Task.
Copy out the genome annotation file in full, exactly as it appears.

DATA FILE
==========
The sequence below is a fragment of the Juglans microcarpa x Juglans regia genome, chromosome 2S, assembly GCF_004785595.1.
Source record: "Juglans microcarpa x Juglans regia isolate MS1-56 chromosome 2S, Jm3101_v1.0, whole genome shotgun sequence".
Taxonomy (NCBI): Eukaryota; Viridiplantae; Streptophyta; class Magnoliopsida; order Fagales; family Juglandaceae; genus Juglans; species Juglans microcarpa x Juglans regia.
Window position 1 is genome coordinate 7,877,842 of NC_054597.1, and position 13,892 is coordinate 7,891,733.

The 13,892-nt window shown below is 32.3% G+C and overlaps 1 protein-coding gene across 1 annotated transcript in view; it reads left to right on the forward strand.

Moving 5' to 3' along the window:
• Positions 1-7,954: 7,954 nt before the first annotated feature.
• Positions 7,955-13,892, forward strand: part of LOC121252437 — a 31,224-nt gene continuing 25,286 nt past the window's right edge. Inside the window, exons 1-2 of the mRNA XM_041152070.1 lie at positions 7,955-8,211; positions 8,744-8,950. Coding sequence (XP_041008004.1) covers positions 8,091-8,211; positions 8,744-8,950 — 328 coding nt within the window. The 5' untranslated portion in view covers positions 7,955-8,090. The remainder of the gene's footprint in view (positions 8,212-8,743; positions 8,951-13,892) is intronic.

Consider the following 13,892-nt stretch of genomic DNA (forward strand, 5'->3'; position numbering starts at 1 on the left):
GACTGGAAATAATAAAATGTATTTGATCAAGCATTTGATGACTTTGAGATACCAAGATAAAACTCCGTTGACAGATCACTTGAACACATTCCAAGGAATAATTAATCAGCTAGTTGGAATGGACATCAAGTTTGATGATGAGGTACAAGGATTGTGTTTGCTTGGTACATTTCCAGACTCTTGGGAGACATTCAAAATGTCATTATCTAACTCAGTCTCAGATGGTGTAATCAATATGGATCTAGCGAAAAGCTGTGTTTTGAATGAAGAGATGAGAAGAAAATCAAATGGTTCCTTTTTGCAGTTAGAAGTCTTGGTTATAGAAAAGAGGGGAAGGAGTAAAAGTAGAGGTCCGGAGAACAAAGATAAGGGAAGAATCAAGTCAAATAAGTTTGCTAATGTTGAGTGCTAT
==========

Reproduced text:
The sequence below is a fragment of the Juglans microcarpa x Juglans regia genome, chromosome 2S, assembly GCF_004785595.1.
Source record: "Juglans microcarpa x Juglans regia isolate MS1-56 chromosome 2S, Jm3101_v1.0, whole genome shotgun sequence".
Taxonomy (NCBI): Eukaryota; Viridiplantae; Streptophyta; class Magnoliopsida; order Fagales; family Juglandaceae; genus Juglans; species Juglans microcarpa x Juglans regia.
Window position 1 is genome coordinate 7,877,842 of NC_054597.1, and position 13,892 is coordinate 7,891,733.

The 13,892-nt window shown below is 32.3% G+C and overlaps 1 protein-coding gene across 1 annotated transcript in view; it reads left to right on the forward strand.

Moving 5' to 3' along the window:
• Positions 1-7,954: 7,954 nt before the first annotated feature.
• Positions 7,955-13,892, forward strand: part of LOC121252437 — a 31,224-nt gene continuing 25,286 nt past the window's right edge. Inside the window, exons 1-2 of the mRNA XM_041152070.1 lie at positions 7,955-8,211; positions 8,744-8,950. Coding sequence (XP_041008004.1) covers positions 8,091-8,211; positions 8,744-8,950 — 328 coding nt within the window. The 5' untranslated portion in view covers positions 7,955-8,090. The remainder of the gene's footprint in view (positions 8,212-8,743; positions 8,951-13,892) is intronic.

Consider the following 13,892-nt stretch of genomic DNA (forward strand, 5'->3'; position numbering starts at 1 on the left):
GACTGGAAATAATAAAATGTATTTGATCAAGCATTTGATGACTTTGAGATACCAAGATAAAACTCCGTTGACAGATCACTTGAACACATTCCAAGGAATAATTAATCAGCTAGTTGGAATGGACATCAAGTTTGATGATGAGGTACAAGGATTGTGTTTGCTTGGTACATTTCCAGACTCTTGGGAGACATTCAAAATGTCATTATCTAACTCAGTCTCAGATGGTGTAATCAATATGGATCTAGCGAAAAGCTGTGTTTTGAATGAAGAGATGAGAAGAAAATCAAATGGTTCCTTTTTGCAGTTAGAAGTCTTGGTTATAGAAAAGAGGGGAAGGAGTAAAAGTAGAGGTCCGGAGAACAAAGATAAGGGAAGAATCAAGTCAAATAAGTTTGCTAATGTTGAGTGCTAT